Welcome to Tulips in the Wild
Join Dutch bulb expert Eric Breed in this rare peek at species tulips in their original extreme native habitats. Tulips in the Wild features photography shot over two decades by five adventurous Dutch friends and tulip hunters on expeditions to the often remote regions where tulips originated. Their varied travels have spanned the barren steppes and rugged peaks of some of the world's more difficult terrain in Kazakhstan, Kyrgyzstan, Uzbekistan, Tajikistan and Turkmenistan. On other trips, wild tulips awaited in Afghanistan, Iran, Turkey, Crete, Greece, Italy, Switzerland and Algeria.
Eric's slideshow text offers detailed site notes, botanical descriptions and appealing anecdotes. An interactive map provides a link to each tulip image based on where it was photographed.
Here presented in slideshow format, Tulips in the Wild by Eric Breed was first issued in book format by co-publishers Colorblends.com and The Amsterdam Tulip Museum. It is still available to museum visitors while supplies last.
On the Hunt with Notebooks and Cameras
Tulips are familiar to millions worldwide, but very few people have had the opportunity to see them growing in their original, natural habitat. That’s because tulips are native to some of the most remote places on earth, on hard-to-reach mountain ridges and barren steppes.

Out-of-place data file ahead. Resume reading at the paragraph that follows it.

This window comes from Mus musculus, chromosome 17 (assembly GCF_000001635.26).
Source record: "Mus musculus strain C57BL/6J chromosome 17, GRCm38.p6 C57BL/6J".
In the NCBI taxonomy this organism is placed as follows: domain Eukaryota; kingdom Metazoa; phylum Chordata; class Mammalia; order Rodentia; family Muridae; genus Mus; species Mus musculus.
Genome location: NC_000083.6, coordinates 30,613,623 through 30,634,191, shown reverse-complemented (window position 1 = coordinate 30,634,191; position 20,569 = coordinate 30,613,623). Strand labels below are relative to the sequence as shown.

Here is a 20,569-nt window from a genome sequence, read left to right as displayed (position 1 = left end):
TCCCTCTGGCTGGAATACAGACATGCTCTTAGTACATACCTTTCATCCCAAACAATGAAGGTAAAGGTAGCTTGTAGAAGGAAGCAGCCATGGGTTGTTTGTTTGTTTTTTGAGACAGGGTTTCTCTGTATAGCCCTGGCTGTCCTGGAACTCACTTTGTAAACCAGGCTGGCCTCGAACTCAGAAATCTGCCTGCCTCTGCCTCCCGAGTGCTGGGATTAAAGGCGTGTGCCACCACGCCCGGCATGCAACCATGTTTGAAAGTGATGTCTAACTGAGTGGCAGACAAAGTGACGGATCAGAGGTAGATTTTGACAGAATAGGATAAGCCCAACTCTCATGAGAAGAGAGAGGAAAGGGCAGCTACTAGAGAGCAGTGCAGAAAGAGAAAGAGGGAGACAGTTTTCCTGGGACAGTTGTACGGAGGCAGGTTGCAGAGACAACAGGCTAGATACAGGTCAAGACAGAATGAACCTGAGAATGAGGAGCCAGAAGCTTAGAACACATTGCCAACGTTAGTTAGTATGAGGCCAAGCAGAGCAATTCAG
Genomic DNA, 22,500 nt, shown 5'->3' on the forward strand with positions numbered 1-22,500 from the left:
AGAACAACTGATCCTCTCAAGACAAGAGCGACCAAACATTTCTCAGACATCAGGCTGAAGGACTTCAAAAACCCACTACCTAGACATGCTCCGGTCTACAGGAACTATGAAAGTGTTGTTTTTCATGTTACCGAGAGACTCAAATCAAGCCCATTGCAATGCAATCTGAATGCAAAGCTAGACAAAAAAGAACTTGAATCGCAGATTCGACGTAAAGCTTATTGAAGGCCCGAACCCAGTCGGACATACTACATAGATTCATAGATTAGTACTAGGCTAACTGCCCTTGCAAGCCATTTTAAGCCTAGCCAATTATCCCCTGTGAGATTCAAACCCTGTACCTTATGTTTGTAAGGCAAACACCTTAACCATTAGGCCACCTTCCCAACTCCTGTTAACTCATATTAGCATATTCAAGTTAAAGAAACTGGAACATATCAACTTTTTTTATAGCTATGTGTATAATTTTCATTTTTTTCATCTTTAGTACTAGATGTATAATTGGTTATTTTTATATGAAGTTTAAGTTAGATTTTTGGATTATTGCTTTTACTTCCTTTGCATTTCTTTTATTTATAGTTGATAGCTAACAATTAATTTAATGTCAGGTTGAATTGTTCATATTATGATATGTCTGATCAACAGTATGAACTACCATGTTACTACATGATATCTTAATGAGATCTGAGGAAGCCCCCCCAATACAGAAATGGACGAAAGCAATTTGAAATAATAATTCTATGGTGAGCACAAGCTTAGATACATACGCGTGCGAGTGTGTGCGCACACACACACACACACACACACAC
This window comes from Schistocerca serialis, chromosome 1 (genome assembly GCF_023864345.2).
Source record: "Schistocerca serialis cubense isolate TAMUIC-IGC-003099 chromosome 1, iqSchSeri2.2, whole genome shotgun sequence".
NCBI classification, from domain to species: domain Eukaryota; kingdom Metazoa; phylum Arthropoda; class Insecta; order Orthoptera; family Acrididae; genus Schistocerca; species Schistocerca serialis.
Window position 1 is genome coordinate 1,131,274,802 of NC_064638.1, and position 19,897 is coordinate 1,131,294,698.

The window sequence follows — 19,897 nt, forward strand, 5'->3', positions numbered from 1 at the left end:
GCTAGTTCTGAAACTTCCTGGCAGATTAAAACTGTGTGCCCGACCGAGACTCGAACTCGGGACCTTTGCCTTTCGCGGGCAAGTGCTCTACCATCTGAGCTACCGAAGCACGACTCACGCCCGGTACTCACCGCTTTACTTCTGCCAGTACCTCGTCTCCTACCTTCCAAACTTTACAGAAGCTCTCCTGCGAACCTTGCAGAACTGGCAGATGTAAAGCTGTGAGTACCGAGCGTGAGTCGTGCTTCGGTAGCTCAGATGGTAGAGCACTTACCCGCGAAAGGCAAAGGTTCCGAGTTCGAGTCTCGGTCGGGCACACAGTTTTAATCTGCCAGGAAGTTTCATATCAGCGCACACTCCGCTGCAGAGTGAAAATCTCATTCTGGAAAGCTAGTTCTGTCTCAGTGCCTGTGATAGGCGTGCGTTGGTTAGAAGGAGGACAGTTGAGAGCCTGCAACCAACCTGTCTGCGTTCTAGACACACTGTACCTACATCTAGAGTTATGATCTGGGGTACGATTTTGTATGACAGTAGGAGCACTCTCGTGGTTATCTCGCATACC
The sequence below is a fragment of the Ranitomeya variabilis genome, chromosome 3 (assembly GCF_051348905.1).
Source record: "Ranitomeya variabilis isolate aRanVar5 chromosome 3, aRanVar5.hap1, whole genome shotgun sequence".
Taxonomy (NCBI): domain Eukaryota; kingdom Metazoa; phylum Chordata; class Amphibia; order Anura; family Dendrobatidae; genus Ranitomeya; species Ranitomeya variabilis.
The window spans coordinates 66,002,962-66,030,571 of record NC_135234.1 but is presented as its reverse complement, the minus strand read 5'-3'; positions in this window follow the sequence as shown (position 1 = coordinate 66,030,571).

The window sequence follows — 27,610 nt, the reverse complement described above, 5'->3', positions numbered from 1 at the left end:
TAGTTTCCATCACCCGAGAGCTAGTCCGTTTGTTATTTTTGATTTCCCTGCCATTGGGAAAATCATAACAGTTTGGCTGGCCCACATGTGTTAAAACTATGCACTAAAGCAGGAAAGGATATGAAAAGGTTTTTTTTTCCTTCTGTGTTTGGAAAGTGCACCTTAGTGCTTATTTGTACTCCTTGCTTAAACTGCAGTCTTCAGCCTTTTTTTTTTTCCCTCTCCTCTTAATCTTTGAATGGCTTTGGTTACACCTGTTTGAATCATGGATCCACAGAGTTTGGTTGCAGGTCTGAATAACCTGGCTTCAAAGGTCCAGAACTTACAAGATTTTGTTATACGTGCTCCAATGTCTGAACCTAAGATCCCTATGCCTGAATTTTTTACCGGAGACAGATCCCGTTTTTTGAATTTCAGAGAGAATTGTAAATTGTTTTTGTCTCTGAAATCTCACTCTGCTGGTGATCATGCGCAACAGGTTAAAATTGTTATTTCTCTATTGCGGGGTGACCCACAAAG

About a dozen years ago, I and a few friends and colleagues, most of them in the Dutch bulb industry, began to travel to the lands where tulips grow wild. We don’t often go as a complete group—our schedules rarely allow that—but between us we have covered a lot of ground over the years. This book is a small slice of what we have seen.
There is a good chance that you will fall in love with one or more of these wild tulips and want to have them in your garden. A few—Tulipa clusiana and T. sylvestris, for example—are grown commercially in the Netherlands, but most are found only in the gardens of collectors, if they exist in cultivation at all. A tulip that grows and blooms happily in rock crevices on the side of a cold, dry mountain may languish in garden soil in a more temperate climate. Ironic as it may seem, many of these rugged beauties are easily killed with kindness.
- Eric Breed
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